We can see that each layer of the image has been pulled down and now we can run a container from this image and we won't have to wait to download the image.
# docker run -t -i centos /bin/bash
bash-4.1#

From Docker-py, we can pull images by API:pull with parameters:
  • repository (str): The repository to pull
  • tag (str): The tag to pull
  • stream (bool): Stream the output as a generator
  • insecure_registry (bool): Use an insecure registry
  • auth_config (dict): Override the credentials that Client.login has set for this request auth_config should contain the username andpassword keys to be valid.

Let's evaluate it a little bit:
>>> for line in c.pull('busybox', stream=True):
... print(json.dumps(json.loads(line), indent=4))
...

"status": "Pulling image (latest) from busybox", 
"progressDetail": {}, 
"id": "e72ac664f4f0" 


"status": "Pulling image (latest) from busybox, endpoint: ...", 
"progressDetail": {}, 
"id": "e72ac664f4f0" 

... 

Then we try to list the "busybox" images with command docker images:


Finding images#

One of the features of Docker is that a lot of people have created Docker images for a variety of purposes. Many of these have been uploaded toDocker Hub. We can search these images on the Docker Hub website.


We can also search for images on the command line using the docker search command. Let's say our team wants an image with Ruby and Sinatra installed on which to do our web application development. We can search for a suitable image by using the docker search command to find all the images that contain the term sinatra.


We can see we've returned a lot of images that use the term sinatra. We've returned a list of image names, descriptions, Stars (which measure the social popularity of images - if a user likes an image then they can "star" it), and the Official and Automated build statuses. Official Repositories are a carefully curated set of Docker repositories supported by Docker, Inc. Automated repositories are Automated Builds that allow you to validate the source and content of an image.

From Docker-py, we can search images by API:search with parameters:
  • term (str): A term to search for

Let's evaluate it a little bit:
>>> response = c.search('sinatra')
>>> len(response) 25 # We have 25 records being returned
>>> response[0] # Let's check what we have
{u'star_count': 1, u'is_official': False, u'description': u, u'is_trusted': True, u'name': u'docker.io: docker.io/tdiary/rpaproxy-sinatra'}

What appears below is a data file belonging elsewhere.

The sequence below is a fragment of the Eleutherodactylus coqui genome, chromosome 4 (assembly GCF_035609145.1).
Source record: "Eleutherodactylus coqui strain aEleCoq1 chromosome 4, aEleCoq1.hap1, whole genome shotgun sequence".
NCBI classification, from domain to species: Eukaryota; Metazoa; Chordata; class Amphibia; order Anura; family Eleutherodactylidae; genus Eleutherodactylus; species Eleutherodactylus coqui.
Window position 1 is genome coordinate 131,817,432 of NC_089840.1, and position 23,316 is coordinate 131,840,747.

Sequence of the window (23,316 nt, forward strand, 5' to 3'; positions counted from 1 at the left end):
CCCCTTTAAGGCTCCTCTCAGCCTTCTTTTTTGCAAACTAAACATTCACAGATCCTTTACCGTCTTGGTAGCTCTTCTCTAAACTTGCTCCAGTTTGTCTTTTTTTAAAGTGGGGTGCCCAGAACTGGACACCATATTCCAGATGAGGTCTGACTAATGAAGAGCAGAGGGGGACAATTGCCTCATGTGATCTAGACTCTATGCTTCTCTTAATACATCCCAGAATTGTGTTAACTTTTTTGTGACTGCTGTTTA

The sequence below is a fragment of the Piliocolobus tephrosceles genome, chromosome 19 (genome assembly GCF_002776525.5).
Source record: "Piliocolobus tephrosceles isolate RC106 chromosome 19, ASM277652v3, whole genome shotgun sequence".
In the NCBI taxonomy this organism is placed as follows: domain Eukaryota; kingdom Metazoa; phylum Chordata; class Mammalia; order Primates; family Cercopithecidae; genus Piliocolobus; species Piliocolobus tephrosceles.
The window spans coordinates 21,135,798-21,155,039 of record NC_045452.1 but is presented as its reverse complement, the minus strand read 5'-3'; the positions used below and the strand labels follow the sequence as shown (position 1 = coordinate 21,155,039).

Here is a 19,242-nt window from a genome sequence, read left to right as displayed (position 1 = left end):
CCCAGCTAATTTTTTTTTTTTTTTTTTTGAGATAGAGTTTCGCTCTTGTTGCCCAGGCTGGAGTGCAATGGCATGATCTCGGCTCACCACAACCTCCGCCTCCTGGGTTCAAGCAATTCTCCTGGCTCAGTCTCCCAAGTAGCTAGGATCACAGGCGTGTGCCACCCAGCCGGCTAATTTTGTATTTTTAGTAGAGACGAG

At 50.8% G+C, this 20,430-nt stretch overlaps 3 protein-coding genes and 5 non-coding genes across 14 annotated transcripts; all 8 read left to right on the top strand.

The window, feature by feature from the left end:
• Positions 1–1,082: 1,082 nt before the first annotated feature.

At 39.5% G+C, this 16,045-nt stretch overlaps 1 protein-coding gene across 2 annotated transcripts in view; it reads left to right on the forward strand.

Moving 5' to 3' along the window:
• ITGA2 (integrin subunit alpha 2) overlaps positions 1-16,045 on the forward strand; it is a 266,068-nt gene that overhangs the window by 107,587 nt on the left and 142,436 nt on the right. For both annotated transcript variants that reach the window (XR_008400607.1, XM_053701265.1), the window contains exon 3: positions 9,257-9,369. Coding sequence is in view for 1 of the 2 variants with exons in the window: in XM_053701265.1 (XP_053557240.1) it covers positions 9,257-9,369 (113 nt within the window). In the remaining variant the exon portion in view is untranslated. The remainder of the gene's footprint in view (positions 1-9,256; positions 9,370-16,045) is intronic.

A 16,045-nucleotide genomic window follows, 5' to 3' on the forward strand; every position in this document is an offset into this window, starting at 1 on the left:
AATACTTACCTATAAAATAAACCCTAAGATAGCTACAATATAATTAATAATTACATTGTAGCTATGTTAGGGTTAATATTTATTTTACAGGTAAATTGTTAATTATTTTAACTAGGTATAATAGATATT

Updating and committing an image#

To update an image we first need to create a container from the image we'd like to update.
# docker run -t -i docker.io/centos:centos7 /bin/bash
[root@e691e51f1a63 /]#

Note: Take note of the container ID that has been created, e691e51f1a63, as we'll need it in a moment.

Let's modify the container:
[root@e691e51f1a63 /]# touch test && echo "hello" > test
[root@e691e51f1a63 /]# cat test
hello

Once this has completed let's exit our container using the exit command. Now we have a container with the change we want to make. We can then commit a copy of this container to an image using the docker commit command.
// Now we are in host
# docker ps -a | grep e691e51f1a63 // Check our container exist

// -a, --author= Author
// -m, --message= Commit message
# docker commit -m "test" -a "john" e691e51f1a63 docker.io/centos:centos7_test
d4c76ab64ae356012a0cad7253d055db2201d06ff87d5a87fb800b5afbfa74a8
# docker images | grep centos7_test // Make sure out commit is successful
docker.io/centos centos7_test d4c76ab64ae3 2 minutes ago 215.7 MB

From Docker-py, we can search images by API:commit with parameters:
  • container (str): The image hash of the container
  • repository (str): The repository to push the image to
  • tag (str): The tag to push
  • message (str): A commit message
  • author (str): The name of the author
  • conf (dict): The configuraton for the container. See the Docker remote api for full details.

Let's evaluate it a little bit:
>>> c.commit(message="test", author="john", container="e691e51f1a63", repository="docker.io/centos", tag="centos7_test")
{u'Id': u'31762f4ab284090a01e6da9ccca65bc732c3238021557636dce3f0f9a8f8b748'} 

// Confirm the commitment
>>> images = c.images(cfilters={u'RepoTags':u'docker.io/centos:centos7_test'})
>>> len(images)
1
>>> images[0]